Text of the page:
Originally published on Mon August 12, 2013 2:39 pm
Love the scorched-earth rock of prolific singer and guitarist Ty Segall? Want to hear his surprisingly restrained new album? And do you want to ask him a question about it? Well, on Monday you can do all of these things. Come back to this page at 1 p.m. ET on Monday, Aug. 12 and listen as All Songs Considered host Bob Boilen and I play Ty's entire new album, Sleeper. Afterward, the singer and guitarist will join us to talk about the record and take your questions.
Record producer Huey P. Meaux's career was, to put it mildly, a checkered one. It had two chapters, each of which ended with him in prison. But both times, he discovered some amazing Texas and Louisiana artists who made great music. Researchers are still piecing together the first half of the story, which saw hundreds of singles released on labels like Jet Stream, Tear Drop, Jet, Pacemaker and Eric. Now some of those songs have been collected on a compilation called South Texas Rhythm 'n' Soul Revue.
Originally published on Mon August 12, 2013 8:40 pm
Syracuse-based rock group Ra Ra Riot's latest album, Beta Love, is steeped heavily in science fiction and futurist theories, with tales of robots, lives stranded in space and, on the song "Binary Mind," the merging of computers and human brains. In a new video for the track, the band members' disembodied heads playfully float and bob in a kaleidoscopic, digital landscape.
Originally published on Sun August 11, 2013 6:09 pm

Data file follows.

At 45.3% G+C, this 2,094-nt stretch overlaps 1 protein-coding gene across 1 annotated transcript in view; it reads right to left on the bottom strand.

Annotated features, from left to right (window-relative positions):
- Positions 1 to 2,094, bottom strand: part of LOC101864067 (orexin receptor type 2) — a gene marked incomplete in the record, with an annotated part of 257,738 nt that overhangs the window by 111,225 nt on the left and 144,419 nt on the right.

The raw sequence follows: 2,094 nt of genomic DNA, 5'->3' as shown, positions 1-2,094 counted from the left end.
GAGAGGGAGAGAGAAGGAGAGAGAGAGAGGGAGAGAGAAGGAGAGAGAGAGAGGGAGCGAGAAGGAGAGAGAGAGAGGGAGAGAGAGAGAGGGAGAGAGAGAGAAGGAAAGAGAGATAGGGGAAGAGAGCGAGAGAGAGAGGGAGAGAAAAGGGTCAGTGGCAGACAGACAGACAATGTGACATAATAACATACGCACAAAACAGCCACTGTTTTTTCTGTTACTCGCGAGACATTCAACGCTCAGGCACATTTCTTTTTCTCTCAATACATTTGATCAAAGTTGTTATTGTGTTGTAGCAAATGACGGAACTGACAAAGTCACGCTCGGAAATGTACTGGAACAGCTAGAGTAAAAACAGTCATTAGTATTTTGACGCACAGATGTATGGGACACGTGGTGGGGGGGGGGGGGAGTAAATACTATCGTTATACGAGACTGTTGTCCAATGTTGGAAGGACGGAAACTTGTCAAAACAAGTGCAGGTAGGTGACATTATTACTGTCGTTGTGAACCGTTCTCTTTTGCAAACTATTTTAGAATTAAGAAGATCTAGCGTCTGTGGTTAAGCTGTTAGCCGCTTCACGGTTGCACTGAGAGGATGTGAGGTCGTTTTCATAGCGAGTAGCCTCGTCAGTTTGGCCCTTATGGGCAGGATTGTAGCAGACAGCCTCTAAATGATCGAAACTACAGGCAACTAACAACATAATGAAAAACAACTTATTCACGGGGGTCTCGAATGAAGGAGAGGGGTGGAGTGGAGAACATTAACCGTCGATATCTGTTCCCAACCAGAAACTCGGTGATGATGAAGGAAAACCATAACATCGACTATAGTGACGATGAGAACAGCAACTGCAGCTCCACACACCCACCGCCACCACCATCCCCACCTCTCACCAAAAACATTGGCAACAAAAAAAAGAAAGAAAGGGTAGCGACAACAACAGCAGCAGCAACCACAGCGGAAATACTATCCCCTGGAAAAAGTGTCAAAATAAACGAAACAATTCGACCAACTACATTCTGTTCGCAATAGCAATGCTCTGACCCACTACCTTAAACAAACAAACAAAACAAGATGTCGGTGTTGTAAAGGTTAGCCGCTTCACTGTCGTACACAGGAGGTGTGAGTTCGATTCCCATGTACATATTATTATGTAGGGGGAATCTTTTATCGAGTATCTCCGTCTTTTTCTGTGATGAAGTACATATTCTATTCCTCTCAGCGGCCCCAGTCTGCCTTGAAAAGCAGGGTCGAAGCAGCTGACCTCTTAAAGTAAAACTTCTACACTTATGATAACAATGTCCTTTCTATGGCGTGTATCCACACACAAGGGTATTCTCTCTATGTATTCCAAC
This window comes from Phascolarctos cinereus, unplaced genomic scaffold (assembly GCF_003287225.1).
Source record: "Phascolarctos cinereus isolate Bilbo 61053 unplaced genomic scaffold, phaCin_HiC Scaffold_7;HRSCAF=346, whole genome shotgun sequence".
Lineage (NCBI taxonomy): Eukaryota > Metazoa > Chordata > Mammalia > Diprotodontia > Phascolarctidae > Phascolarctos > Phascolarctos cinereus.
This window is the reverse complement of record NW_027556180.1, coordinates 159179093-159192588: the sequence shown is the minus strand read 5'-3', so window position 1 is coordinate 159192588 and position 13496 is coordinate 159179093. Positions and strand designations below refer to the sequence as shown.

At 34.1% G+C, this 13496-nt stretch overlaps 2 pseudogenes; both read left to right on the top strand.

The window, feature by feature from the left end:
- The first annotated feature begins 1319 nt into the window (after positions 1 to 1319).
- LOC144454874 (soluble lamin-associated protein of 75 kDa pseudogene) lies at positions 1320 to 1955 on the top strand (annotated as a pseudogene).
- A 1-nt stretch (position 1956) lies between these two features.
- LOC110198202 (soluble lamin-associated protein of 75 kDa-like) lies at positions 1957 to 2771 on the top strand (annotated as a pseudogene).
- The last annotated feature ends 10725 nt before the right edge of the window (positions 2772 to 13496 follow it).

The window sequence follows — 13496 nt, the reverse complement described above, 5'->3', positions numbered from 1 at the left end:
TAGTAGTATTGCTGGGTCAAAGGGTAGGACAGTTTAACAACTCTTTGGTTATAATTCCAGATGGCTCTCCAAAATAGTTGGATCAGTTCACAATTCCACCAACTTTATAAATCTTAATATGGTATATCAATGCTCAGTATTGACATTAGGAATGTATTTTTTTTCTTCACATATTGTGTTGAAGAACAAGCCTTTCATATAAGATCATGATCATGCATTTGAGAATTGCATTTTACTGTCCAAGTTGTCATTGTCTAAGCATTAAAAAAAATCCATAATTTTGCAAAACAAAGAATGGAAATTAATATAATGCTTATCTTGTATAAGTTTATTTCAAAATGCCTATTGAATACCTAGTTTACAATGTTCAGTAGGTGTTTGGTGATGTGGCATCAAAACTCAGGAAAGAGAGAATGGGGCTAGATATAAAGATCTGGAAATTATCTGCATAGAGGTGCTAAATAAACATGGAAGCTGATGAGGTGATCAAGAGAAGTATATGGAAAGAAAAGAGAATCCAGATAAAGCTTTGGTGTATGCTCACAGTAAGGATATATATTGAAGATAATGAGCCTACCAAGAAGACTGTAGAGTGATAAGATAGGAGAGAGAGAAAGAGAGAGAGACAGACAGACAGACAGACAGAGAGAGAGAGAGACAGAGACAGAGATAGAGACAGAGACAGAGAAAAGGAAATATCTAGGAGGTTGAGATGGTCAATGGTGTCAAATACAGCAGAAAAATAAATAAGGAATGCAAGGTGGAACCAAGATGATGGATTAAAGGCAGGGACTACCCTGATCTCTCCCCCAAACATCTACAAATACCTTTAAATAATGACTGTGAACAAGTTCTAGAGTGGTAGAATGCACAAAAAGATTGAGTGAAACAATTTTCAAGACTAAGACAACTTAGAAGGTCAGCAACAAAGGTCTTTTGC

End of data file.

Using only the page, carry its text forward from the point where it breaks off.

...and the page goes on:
Today marks the 40th anniversary of the day Clive "Kool Herc" Campbell threw his first party in the function room of 1520 Sedgwick Ave in the South Bronx. While that Kool Herc back-to-school party marks the official beginnings of the global culture we call hip-hop, what the mainstream media at large now calls "hip-hop" is a far cry from the creative culture that emerged following the gang truce between the warring tribes of the South Bronx. When most people say "hip-hop" what they're actually talking about is rap.
A group of 20 students sits in a big circle in the front parlor of a Victorian mansion at Davis & Elkins College. Everyone has a fiddle. And all eyes are on the teacher. Heads bop and toes tap as Dave Bing plays a West Virginia tune called "Camp Chase." Outside, a bevy of banjos plink out a mournful melody. Down the road the mandolin and guitar classes combine to jam on a new tune they've learned.
John Darnielle was a little lonely when he wrote the songs on All Hail West Texas, the 2002 album that became a highlight of his music career. His band, The Mountain Goats, is a trio now, but back then it was a one-man show. Darnielle would come home from the long, dragging hours of his healthcare job, alone in his house while his wife was away at hockey camp. He'd sit down on his couch with his guitar, cobble together some words and music, and hit record on his Panasonic boombox.